ITHF Honors Longtime Industry Leaders & Volunteers at USTA Annual Meeting


In recognition of their generous and longtime service to the sport of tennis, three dedicated industry leaders and volunteers were recently honored by the International Tennis Hall of Fame, in a special awards presentation at the USTA Annual Meeting. Bill Kellogg of San Diego was the recipient of the 2017 Samuel Hardy Award, which is presented annually by the Hall of Fame to a dedicated USTA volunteer. In addition, the 2017 Tennis Educational Merit Awards were presented to former WTA doubles star turned sports psychologist Anne Smith of Dallas and wheelchair tennis industry leader Dan James of Seattle.

Martin remarked, “At the International Tennis Hall of Fame we are committed to celebrating all that is great about our sport. We celebrate its history, and we celebrate its people—the inspiring champions and the dedicated leaders who have built tennis into the exciting, global sport that it is today. When we talk about celebrating tennis, we are committed to doing so at all levels – from junior tennis to rec tennis to the pro tours. We are very pleased to present these awards to three individuals who have demonstrated an outstanding and selfless commitment to inspiring participation and growth in the sport.”

The Samuel Hardy Award is given in memory of a highly engaged and dedicated USTA volunteer. Sam was a promoter for Spaulding racquets, and spent much of his time as a USTA volunteer, actively serving on national committees for well over two decades. This award was established when Sam passed away in 1953 and it has been given every year since by the International Tennis Hall of Fame to a USTA volunteer who exemplifies Sam’s devotion to tennis, and who has been an inspiration to others.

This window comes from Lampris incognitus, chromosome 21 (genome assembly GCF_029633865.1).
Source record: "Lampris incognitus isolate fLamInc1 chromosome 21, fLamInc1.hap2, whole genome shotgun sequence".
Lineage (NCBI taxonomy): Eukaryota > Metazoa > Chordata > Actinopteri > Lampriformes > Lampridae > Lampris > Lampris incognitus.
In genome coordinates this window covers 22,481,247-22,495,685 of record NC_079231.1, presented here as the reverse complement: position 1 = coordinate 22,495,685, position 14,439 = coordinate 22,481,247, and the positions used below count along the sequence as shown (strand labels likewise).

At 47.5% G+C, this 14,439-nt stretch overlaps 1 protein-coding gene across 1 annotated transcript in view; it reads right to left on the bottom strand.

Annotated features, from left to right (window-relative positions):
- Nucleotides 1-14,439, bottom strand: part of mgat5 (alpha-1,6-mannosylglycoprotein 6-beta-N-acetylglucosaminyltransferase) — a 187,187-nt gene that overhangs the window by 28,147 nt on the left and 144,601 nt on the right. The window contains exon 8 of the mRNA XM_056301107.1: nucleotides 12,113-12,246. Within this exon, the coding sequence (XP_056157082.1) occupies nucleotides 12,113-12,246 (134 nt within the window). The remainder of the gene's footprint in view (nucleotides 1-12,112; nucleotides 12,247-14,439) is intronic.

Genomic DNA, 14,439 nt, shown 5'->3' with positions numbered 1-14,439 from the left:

In his day job, Bill Kellogg is the President of the La Jolla Beach and Tennis Club, where he has worked since 1979 and is now a fourth-generation family member to hold the position. In addition to growing the club to be a world-class tennis and hospitality facility, Kellogg has spent much of the past 40 years giving of his time to grow tennis on a local and national level. He is a past member of the USTA Board of Directors, where he has also served on the Executive Committee, Nominating Committee, Davis and Fed Cup Committees, and Adult/Senior Competition Committee among other areas of service.